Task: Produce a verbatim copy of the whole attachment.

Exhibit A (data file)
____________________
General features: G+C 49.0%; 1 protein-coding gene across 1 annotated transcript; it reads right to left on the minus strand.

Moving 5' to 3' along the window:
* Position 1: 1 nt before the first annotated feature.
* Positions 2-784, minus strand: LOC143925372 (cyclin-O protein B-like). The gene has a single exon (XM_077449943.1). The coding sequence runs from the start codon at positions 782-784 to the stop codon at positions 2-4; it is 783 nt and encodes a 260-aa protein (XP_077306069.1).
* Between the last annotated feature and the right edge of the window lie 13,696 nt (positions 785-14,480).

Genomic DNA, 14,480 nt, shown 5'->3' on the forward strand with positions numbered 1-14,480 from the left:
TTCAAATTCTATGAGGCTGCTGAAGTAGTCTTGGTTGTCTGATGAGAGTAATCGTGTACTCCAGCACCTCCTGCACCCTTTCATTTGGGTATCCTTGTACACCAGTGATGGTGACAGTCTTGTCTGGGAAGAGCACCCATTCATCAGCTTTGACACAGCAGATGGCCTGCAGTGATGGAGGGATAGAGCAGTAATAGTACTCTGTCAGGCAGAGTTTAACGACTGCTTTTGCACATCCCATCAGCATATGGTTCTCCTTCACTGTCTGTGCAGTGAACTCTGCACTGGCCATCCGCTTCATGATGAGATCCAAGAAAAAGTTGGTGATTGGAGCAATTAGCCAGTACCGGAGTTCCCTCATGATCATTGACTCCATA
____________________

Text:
General features: G+C 49.0%; 1 protein-coding gene across 1 annotated transcript; it reads right to left on the minus strand.

Moving 5' to 3' along the window:
* Position 1: 1 nt before the first annotated feature.
* Positions 2-784, minus strand: LOC143925372 (cyclin-O protein B-like). The gene has a single exon (XM_077449943.1). The coding sequence runs from the start codon at positions 782-784 to the stop codon at positions 2-4; it is 783 nt and encodes a 260-aa protein (XP_077306069.1).
* Between the last annotated feature and the right edge of the window lie 13,696 nt (positions 785-14,480).

Genomic DNA, 14,480 nt, shown 5'->3' on the forward strand with positions numbered 1-14,480 from the left:
TTCAAATTCTATGAGGCTGCTGAAGTAGTCTTGGTTGTCTGATGAGAGTAATCGTGTACTCCAGCACCTCCTGCACCCTTTCATTTGGGTATCCTTGTACACCAGTGATGGTGACAGTCTTGTCTGGGAAGAGCACCCATTCATCAGCTTTGACACAGCAGATGGCCTGCAGTGATGGAGGGATAGAGCAGTAATAGTACTCTGTCAGGCAGAGTTTAACGACTGCTTTTGCACATCCCATCAGCATATGGTTCTCCTTCACTGTCTGTGCAGTGAACTCTGCACTGGCCATCCGCTTCATGATGAGATCCAAGAAAAAGTTGGTGATTGGAGCAATTAGCCAGTACCGGAGTTCCCTCATGATCATTGACTCCATA